Review of History & Appreciation of Art Higher Level paper by Angela Griffith, Art History teacher at The Institute of Education.
One of fairest papers in quite some time. If students took their time and read the question headings carefully, and referred to the accompanying illustrations, they had every opportunity to reach their full potential. There were no trick questions. Questions were well phrased and it was well illustrated. Students could use the images to help structure and formulate their answers. This paper was for the student.
Irish Section: Unlike other years when comparisons were asked for between periods, this year’s paper allowed students to focus on a singular cultural period. There were no surprises and old faithfuls such as the Pre- Christian and Early Irish Art sections and Georgian architecture in the Irish section were present and very approachable.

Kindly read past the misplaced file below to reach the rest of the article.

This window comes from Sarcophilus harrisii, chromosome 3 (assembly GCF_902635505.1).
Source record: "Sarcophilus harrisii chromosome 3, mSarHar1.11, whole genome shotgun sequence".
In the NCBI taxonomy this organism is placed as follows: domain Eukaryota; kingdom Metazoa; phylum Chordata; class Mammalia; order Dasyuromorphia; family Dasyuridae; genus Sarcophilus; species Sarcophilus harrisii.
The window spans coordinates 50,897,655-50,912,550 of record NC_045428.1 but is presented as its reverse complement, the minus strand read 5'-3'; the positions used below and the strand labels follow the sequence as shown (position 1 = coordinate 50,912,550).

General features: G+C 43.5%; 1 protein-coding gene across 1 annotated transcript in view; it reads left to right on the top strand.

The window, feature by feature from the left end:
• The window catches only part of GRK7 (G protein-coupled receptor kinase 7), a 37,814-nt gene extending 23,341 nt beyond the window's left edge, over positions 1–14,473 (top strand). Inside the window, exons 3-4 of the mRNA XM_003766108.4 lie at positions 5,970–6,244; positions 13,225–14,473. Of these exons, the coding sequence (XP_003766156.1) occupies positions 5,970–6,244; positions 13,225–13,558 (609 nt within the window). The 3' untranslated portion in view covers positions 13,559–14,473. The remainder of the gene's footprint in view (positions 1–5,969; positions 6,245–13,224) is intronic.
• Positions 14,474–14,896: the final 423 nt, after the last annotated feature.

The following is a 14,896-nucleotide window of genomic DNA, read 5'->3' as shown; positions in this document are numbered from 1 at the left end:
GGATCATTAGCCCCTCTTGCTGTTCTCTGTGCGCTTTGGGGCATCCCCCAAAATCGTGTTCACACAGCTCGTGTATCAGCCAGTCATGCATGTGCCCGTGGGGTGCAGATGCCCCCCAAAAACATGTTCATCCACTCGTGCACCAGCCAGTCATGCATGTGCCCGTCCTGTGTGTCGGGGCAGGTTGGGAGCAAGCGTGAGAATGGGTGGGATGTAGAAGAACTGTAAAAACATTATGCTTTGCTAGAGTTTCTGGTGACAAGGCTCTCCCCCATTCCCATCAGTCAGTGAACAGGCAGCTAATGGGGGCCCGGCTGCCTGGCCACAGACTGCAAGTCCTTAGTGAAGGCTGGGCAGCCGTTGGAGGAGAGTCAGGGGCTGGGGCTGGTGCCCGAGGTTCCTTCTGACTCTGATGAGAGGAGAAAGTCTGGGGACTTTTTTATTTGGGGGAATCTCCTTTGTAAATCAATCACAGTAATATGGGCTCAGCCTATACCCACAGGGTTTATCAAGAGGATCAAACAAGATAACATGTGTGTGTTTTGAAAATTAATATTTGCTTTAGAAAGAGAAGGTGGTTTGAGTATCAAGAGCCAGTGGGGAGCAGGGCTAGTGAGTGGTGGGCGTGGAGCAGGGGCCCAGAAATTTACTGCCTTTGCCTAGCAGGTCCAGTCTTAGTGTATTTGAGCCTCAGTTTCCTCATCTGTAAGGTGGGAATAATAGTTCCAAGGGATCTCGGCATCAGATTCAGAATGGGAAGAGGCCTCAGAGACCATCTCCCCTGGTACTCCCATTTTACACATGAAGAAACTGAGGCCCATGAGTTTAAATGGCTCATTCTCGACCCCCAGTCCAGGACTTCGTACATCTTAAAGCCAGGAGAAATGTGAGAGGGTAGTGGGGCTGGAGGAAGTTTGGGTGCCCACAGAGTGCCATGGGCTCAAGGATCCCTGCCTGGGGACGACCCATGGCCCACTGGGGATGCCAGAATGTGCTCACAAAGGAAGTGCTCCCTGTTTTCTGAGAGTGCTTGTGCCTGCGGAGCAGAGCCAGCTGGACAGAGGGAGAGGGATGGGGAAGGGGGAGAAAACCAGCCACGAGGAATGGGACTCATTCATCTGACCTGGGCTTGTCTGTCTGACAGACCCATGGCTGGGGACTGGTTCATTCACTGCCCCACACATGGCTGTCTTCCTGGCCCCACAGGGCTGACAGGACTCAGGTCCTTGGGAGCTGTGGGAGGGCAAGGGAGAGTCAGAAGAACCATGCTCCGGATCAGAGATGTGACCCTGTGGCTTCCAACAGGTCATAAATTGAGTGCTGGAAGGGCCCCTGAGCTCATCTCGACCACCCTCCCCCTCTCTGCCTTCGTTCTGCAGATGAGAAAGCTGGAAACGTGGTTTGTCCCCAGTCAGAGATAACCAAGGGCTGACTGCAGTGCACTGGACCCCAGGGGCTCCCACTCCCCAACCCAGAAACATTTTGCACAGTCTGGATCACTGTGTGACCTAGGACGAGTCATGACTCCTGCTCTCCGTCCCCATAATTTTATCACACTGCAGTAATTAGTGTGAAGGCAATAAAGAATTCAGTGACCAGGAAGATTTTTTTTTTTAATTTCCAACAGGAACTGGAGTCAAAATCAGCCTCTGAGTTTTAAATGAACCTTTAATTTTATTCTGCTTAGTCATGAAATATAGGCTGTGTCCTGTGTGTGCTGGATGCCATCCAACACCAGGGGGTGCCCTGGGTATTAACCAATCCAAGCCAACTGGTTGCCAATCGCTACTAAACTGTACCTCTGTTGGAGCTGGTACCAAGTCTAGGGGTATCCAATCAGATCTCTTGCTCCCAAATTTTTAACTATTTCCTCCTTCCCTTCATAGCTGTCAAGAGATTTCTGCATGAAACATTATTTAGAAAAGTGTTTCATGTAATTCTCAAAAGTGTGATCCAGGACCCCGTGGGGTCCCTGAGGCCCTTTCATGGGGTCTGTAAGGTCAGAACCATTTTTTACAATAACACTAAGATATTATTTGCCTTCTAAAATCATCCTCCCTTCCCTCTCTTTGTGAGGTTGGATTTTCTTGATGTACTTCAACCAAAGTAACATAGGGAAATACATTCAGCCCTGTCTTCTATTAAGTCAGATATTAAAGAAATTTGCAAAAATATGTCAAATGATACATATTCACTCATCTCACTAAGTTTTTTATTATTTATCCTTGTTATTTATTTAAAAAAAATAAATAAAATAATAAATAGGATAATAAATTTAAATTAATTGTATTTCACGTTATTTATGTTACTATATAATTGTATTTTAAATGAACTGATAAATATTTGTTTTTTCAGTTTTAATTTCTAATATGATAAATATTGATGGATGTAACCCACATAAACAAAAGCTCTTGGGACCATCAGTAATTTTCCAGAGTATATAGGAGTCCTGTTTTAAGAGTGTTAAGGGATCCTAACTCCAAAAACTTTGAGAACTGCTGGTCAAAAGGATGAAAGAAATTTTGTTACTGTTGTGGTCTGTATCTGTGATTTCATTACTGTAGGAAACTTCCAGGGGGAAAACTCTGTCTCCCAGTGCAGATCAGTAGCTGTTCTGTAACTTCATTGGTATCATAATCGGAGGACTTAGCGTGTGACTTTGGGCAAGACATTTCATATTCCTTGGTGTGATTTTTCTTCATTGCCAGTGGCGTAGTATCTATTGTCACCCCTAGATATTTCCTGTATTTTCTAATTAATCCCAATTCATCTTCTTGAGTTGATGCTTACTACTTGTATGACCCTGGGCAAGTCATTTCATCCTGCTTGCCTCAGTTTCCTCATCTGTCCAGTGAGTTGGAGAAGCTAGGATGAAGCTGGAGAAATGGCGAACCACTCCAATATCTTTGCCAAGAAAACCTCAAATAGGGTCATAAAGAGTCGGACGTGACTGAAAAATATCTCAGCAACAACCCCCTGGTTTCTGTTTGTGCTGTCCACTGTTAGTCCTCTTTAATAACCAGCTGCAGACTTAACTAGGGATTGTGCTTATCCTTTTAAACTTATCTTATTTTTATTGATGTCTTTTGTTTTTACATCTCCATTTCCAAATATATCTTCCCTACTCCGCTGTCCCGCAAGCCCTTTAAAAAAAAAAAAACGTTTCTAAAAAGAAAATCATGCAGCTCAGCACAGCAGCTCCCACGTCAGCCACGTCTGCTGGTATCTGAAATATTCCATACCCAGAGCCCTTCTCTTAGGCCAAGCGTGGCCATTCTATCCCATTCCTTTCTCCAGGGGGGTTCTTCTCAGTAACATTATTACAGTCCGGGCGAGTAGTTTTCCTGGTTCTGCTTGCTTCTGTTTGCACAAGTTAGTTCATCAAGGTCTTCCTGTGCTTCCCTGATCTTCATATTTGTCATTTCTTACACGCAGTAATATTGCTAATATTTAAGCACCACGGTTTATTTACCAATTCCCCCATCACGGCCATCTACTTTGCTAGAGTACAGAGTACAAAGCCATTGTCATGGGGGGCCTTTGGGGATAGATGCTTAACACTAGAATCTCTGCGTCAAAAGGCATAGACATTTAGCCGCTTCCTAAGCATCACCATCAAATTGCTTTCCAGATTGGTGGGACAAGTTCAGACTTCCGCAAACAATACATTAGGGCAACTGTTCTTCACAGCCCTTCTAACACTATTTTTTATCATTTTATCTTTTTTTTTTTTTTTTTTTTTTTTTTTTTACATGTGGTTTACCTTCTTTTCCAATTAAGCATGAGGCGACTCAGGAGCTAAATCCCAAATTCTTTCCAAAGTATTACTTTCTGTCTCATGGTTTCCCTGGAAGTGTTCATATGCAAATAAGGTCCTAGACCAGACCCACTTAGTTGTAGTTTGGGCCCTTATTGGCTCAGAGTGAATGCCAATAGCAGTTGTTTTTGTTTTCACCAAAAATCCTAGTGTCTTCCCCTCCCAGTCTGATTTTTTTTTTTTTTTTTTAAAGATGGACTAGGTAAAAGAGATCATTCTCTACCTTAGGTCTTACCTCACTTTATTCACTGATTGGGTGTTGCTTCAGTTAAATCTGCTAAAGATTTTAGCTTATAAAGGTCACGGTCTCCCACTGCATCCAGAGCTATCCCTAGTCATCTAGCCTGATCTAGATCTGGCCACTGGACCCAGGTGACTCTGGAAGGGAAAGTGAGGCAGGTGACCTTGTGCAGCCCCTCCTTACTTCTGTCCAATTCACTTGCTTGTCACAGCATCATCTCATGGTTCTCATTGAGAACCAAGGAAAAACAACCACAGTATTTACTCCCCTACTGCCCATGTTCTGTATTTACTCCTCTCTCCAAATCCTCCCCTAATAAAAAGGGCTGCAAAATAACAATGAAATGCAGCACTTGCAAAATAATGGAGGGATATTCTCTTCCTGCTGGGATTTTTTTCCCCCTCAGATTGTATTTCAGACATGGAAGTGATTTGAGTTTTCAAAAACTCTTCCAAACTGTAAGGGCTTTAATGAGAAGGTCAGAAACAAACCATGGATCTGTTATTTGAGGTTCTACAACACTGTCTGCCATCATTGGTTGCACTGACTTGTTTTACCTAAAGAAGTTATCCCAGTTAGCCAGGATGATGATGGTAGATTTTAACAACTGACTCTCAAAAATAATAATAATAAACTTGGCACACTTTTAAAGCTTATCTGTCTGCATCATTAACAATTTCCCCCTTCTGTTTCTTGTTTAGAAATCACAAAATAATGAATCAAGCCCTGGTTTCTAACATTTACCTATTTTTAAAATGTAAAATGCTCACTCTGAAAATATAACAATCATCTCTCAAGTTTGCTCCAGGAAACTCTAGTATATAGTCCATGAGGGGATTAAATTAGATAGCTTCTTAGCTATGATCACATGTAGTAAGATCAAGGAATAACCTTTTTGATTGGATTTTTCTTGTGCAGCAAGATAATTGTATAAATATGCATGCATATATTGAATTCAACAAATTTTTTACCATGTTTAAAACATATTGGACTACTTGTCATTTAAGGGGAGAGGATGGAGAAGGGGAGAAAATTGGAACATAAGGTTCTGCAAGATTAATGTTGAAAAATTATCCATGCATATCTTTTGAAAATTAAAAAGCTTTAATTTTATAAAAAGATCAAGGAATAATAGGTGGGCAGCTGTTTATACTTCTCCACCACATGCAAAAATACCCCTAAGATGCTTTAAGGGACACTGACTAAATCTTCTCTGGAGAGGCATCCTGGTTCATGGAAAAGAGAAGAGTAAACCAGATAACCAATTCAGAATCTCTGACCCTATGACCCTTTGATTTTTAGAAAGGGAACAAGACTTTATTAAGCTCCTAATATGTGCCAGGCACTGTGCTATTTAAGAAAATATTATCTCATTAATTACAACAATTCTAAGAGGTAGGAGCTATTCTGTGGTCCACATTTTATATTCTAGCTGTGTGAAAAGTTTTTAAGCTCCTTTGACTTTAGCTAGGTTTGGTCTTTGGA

Ireland’s favourite painting – Burton’s Meeting on the Turret stairs appeared and this was a good thing given the amount of publicity afforded to the work over the last year or so. This was a topical and relevant question.
European Section: There was a good choice here relating to the Gothic period, the Renaissance – Italian and Northern. Other periods such as the Baroque – Italian and Dutch and the Impressionists and Cubism – were all referred to as well.
The only issue that may have caught students out in this section was the specific referencing of a lesser known Paulo Uccello work. However the question was illustrated and students could apply what they knew of the artist and the movement to the image.
Appreciation of Art Section: The Appreciation section had the expected exhibition question which was very well phrased and allowed students to be somewhat creative, but in a controlled and structured way, when they were invited to curate their own exhibition for their school.
Film questions, poster design and digital imagery, architectural restoration and packaging again were well phrased and gave students clear instructions on how to approach the questions but also gave scope for creative thinking. ‘The Gathering’ made an appearance in this section, with students asked to outline their visual ideas for a short film to celebrate the event.